Too Thrifty Chicks



A Too Thrifty Challenge: No Spenduary

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I’m not going to lie.

It’s about to get crazy up in here.

That’s right. I’m doing it again. I know, I know. You’d think I would have learned my lesson after the epic fail that was Oktoberfast.

And you’d be right. I did learn my lesson.

I learned that financial fasting without purpose and reward is a recipe for failure.

I also learned that challenges help me stay motivated and keep my head in the game on this Free By 40 journey. Even when I fail, I just get back up, re-evaluate and move forward.

If I’ve learned nothing over these last few years of digging myself out of this pit is that consistency and persistence pays off. I am the tortoise, but challenges allow me to also be the hare, too.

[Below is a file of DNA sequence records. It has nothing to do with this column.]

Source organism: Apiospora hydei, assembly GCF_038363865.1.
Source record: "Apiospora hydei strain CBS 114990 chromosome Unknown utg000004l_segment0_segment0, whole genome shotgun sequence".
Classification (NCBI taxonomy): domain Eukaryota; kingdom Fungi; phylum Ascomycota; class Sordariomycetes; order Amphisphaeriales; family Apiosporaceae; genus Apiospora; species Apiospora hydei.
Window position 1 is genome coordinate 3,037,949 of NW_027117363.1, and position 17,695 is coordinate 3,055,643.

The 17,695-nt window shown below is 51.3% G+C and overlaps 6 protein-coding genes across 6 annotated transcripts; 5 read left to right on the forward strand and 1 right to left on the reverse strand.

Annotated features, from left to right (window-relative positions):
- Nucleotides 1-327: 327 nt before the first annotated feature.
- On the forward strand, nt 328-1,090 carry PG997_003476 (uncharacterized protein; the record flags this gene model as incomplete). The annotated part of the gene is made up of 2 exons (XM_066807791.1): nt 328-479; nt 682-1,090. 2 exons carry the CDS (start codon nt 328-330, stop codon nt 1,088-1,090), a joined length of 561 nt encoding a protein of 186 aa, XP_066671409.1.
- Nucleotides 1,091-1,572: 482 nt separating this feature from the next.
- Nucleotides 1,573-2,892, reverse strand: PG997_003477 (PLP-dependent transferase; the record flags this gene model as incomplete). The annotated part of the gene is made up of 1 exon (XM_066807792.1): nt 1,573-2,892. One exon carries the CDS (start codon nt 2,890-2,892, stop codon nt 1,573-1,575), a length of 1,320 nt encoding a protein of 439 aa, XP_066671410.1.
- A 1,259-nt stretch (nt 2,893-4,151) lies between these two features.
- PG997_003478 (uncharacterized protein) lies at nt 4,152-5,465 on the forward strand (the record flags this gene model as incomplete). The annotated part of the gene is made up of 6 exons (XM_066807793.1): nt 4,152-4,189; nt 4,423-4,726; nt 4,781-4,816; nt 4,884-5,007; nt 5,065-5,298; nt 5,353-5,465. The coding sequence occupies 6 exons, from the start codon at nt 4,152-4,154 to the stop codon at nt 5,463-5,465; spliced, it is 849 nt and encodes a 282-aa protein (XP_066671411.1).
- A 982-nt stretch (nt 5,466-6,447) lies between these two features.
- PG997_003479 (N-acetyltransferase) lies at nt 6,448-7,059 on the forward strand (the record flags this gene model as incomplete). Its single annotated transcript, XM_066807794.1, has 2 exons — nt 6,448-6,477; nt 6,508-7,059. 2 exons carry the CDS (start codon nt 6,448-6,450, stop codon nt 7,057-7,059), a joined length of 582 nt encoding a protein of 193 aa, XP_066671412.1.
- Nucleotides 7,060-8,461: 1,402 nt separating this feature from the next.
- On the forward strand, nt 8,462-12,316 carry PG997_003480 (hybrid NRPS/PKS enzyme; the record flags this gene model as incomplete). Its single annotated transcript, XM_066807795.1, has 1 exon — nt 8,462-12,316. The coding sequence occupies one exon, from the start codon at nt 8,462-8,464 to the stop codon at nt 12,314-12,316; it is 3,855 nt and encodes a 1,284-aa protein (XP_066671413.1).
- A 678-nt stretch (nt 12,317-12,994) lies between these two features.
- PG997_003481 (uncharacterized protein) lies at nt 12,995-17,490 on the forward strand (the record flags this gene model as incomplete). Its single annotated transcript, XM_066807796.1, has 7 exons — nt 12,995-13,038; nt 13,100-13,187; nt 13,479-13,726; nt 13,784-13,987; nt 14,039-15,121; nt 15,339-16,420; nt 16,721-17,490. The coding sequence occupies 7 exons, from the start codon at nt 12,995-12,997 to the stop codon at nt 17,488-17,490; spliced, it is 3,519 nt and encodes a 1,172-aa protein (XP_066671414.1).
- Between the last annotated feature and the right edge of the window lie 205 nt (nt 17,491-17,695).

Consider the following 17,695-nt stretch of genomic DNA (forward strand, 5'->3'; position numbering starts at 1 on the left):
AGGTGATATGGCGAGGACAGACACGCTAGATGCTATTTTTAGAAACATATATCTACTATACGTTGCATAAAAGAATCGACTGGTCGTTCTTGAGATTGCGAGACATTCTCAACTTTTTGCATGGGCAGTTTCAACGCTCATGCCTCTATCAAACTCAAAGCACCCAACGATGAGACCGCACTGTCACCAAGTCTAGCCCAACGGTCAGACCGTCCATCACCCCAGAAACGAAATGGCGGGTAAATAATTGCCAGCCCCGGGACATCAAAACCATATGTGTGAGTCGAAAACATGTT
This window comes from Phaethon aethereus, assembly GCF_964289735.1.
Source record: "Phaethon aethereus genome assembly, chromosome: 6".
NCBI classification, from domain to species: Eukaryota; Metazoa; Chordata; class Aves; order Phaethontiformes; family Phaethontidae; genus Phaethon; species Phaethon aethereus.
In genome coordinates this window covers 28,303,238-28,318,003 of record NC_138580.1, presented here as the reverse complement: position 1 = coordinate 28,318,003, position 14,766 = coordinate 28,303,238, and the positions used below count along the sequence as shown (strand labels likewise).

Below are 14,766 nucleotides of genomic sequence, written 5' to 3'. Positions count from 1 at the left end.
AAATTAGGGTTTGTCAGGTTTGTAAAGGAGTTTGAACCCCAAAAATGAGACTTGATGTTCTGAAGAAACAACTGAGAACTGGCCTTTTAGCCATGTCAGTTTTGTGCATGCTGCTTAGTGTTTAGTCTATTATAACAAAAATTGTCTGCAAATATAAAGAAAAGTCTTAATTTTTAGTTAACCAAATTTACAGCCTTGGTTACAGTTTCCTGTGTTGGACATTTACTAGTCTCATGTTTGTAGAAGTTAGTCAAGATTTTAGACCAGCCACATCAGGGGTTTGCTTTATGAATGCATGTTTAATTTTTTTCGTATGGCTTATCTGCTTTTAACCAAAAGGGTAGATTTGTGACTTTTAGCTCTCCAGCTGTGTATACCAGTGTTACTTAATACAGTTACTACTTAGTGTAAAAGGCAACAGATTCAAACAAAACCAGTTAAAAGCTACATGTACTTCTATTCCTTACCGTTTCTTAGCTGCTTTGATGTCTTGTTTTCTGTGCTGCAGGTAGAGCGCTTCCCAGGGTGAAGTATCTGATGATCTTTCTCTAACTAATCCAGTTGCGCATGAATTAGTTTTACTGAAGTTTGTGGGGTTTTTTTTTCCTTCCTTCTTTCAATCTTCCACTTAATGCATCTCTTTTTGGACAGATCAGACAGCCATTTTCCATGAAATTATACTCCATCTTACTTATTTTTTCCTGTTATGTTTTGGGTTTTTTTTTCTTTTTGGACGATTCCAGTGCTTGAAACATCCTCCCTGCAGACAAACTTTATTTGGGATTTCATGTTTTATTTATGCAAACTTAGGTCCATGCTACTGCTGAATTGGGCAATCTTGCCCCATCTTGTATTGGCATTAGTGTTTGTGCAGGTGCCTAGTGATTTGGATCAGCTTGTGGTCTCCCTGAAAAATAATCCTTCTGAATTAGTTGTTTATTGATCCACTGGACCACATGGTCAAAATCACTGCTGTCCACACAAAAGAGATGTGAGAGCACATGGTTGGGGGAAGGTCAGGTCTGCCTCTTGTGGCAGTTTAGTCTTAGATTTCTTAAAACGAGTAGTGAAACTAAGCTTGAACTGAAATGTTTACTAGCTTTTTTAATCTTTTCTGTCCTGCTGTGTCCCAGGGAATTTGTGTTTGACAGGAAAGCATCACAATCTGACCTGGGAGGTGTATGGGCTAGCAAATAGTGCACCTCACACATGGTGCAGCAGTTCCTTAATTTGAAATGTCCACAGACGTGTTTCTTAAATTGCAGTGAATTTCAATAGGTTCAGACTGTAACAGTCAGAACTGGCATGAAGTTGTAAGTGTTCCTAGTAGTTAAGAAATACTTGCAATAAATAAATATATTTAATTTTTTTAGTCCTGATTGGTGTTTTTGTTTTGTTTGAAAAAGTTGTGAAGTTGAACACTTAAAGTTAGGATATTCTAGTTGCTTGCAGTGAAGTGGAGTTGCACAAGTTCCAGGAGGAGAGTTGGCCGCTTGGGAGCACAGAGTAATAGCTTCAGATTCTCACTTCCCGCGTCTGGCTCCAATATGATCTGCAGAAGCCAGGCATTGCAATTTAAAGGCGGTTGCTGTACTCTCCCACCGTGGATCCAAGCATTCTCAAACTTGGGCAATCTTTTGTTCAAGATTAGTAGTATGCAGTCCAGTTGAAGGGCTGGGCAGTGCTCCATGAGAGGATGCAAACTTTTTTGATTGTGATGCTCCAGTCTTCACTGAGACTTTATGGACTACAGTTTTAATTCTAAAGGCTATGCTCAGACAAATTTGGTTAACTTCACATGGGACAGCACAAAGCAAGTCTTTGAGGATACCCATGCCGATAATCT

Plus, the first month of the year is a good time for a budget reset after the frenzy that often is December.

Thus, we have No Spend January, also known as No Spenduary.

The Mission

Spend no money on non-essentials during the month of January. Pay all fixed costs, but keep the essential spending like groceries and transportation to a minimum. That means eating from the fridge and the pantry, and walking and biking as weather permits. Sell anything that you think might turn a profit and freelance, freelance, freelance. Weekly updates. (Might as well keep this blogging momentum going.)

The Goal